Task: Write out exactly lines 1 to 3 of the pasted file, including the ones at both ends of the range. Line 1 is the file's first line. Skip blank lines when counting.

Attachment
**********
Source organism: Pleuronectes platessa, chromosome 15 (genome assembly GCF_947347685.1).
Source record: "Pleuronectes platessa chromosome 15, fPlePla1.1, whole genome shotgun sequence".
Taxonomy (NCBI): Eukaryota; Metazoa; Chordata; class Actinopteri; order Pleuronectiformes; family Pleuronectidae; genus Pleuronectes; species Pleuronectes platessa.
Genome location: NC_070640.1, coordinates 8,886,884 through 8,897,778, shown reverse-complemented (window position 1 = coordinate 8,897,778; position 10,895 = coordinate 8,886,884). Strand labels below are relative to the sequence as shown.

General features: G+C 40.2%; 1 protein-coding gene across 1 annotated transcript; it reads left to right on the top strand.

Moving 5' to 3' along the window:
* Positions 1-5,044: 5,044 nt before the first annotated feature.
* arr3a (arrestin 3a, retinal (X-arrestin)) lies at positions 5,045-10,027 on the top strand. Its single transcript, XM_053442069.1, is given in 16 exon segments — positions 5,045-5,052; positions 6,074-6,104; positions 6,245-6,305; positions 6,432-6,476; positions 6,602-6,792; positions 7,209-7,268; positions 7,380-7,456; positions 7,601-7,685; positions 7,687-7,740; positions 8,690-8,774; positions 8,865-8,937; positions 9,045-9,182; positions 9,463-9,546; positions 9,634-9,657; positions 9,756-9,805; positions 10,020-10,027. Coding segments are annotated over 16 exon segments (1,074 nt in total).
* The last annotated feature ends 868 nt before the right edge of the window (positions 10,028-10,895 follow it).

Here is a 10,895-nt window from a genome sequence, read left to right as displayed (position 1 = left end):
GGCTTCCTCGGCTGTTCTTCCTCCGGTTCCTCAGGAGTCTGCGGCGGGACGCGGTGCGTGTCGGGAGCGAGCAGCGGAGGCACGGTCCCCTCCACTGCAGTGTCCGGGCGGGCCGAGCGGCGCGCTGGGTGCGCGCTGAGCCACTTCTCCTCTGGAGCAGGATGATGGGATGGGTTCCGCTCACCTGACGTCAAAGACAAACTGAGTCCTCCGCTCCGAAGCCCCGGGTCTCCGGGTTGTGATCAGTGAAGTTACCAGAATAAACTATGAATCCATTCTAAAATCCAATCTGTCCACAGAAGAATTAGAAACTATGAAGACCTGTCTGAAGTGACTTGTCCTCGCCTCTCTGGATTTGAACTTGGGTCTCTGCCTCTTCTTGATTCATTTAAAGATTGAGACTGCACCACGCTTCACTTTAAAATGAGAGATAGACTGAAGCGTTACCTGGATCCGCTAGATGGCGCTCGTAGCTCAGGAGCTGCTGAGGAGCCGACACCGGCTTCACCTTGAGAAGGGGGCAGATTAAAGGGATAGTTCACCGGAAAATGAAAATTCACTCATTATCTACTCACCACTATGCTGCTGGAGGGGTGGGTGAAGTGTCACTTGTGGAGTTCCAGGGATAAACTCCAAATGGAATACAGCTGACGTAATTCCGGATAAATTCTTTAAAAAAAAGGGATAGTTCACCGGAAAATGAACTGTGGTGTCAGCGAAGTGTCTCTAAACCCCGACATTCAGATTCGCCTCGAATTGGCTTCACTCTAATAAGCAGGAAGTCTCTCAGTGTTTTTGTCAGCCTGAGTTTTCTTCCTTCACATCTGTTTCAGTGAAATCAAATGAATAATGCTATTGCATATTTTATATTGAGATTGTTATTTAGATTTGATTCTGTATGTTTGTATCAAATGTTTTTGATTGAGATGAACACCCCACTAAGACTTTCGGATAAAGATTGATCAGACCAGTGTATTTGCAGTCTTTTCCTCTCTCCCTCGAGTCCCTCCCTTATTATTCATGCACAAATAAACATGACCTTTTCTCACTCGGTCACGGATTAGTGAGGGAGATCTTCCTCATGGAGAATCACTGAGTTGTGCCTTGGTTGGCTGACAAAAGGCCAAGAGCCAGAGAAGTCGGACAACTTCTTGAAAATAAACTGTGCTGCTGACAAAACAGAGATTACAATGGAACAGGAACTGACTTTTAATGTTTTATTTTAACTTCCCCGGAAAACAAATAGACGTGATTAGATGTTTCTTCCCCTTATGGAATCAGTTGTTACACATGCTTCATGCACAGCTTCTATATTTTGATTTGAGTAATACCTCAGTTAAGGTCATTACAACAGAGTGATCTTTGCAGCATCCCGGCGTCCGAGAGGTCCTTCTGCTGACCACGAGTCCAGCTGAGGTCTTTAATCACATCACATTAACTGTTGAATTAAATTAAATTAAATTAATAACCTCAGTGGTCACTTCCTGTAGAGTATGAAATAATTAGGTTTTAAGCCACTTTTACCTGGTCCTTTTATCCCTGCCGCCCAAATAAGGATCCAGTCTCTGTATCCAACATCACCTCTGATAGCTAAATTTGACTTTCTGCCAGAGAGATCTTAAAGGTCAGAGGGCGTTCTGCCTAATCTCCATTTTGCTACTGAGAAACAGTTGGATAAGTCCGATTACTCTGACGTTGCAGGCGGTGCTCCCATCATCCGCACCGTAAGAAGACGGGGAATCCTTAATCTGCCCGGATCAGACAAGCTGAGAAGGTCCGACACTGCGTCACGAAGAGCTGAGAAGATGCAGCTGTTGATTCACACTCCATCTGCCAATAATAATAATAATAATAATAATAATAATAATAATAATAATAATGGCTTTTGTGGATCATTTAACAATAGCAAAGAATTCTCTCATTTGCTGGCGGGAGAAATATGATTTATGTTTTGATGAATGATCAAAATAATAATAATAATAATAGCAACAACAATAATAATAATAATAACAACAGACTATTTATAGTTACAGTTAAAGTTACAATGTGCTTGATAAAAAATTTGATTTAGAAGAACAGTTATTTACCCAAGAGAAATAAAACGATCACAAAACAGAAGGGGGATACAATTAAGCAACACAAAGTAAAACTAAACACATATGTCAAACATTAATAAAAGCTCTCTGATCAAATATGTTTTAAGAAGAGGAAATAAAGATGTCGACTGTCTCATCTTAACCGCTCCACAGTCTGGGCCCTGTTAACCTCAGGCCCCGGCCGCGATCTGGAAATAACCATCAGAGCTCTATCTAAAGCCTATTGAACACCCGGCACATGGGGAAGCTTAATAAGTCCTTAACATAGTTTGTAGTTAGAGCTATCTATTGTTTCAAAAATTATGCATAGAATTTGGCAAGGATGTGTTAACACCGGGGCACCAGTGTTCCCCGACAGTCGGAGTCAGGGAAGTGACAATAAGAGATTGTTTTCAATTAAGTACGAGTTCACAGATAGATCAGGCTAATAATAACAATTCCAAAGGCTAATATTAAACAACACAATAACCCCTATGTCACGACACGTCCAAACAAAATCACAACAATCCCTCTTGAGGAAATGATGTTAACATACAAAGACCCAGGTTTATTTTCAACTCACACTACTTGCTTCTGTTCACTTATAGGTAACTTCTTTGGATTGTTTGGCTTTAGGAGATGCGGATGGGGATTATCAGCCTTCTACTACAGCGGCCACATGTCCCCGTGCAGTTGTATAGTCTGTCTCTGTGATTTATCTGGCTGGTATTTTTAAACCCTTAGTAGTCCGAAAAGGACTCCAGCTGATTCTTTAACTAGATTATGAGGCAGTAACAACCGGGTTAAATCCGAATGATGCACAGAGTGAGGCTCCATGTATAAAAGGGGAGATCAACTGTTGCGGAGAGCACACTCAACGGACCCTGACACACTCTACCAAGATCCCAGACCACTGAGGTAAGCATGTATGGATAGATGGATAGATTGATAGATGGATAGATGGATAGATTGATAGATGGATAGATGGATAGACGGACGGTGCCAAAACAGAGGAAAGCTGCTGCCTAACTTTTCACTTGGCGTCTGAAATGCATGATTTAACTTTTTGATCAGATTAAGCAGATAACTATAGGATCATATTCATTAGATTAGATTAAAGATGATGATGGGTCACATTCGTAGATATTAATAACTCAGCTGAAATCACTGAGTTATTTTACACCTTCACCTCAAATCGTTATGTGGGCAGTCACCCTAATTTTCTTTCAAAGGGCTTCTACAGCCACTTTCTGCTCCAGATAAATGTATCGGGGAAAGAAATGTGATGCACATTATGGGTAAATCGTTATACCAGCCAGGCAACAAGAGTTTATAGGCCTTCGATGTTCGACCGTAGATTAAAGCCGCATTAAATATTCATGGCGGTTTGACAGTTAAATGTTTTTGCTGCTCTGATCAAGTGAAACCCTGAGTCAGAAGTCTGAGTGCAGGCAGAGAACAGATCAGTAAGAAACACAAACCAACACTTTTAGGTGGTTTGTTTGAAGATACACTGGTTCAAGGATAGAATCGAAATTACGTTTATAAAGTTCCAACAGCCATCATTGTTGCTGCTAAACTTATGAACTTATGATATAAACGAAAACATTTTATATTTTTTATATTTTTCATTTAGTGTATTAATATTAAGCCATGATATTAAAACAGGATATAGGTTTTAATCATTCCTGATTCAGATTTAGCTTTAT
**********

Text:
Source organism: Pleuronectes platessa, chromosome 15 (genome assembly GCF_947347685.1).
Source record: "Pleuronectes platessa chromosome 15, fPlePla1.1, whole genome shotgun sequence".
Taxonomy (NCBI): Eukaryota; Metazoa; Chordata; class Actinopteri; order Pleuronectiformes; family Pleuronectidae; genus Pleuronectes; species Pleuronectes platessa.